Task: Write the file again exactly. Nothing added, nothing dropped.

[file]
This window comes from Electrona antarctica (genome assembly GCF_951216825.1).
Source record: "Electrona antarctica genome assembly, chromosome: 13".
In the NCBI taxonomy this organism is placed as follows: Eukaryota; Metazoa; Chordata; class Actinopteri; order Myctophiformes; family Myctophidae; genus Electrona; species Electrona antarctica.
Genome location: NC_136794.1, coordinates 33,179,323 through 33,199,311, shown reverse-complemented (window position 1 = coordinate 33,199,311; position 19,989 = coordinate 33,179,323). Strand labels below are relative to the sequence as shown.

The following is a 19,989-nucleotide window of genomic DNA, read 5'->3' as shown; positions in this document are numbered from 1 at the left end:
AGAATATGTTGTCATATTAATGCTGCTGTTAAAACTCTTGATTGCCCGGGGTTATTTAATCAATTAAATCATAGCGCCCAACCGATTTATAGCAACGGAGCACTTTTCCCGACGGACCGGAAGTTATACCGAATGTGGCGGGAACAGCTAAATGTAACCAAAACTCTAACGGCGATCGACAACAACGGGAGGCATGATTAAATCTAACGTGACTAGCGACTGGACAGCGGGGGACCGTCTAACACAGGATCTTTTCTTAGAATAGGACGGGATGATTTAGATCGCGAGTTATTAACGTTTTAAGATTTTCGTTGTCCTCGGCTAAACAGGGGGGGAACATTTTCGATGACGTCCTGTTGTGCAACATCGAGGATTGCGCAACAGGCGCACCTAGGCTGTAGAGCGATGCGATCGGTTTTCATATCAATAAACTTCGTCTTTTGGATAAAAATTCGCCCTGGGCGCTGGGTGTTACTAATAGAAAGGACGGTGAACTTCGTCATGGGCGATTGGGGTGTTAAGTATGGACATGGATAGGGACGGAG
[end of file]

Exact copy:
This window comes from Electrona antarctica (genome assembly GCF_951216825.1).
Source record: "Electrona antarctica genome assembly, chromosome: 13".
In the NCBI taxonomy this organism is placed as follows: Eukaryota; Metazoa; Chordata; class Actinopteri; order Myctophiformes; family Myctophidae; genus Electrona; species Electrona antarctica.
Genome location: NC_136794.1, coordinates 33,179,323 through 33,199,311, shown reverse-complemented (window position 1 = coordinate 33,199,311; position 19,989 = coordinate 33,179,323). Strand labels below are relative to the sequence as shown.

The following is a 19,989-nucleotide window of genomic DNA, read 5'->3' as shown; positions in this document are numbered from 1 at the left end:
AGAATATGTTGTCATATTAATGCTGCTGTTAAAACTCTTGATTGCCCGGGGTTATTTAATCAATTAAATCATAGCGCCCAACCGATTTATAGCAACGGAGCACTTTTCCCGACGGACCGGAAGTTATACCGAATGTGGCGGGAACAGCTAAATGTAACCAAAACTCTAACGGCGATCGACAACAACGGGAGGCATGATTAAATCTAACGTGACTAGCGACTGGACAGCGGGGGACCGTCTAACACAGGATCTTTTCTTAGAATAGGACGGGATGATTTAGATCGCGAGTTATTAACGTTTTAAGATTTTCGTTGTCCTCGGCTAAACAGGGGGGGAACATTTTCGATGACGTCCTGTTGTGCAACATCGAGGATTGCGCAACAGGCGCACCTAGGCTGTAGAGCGATGCGATCGGTTTTCATATCAATAAACTTCGTCTTTTGGATAAAAATTCGCCCTGGGCGCTGGGTGTTACTAATAGAAAGGACGGTGAACTTCGTCATGGGCGATTGGGGTGTTAAGTATGGACATGGATAGGGACGGAG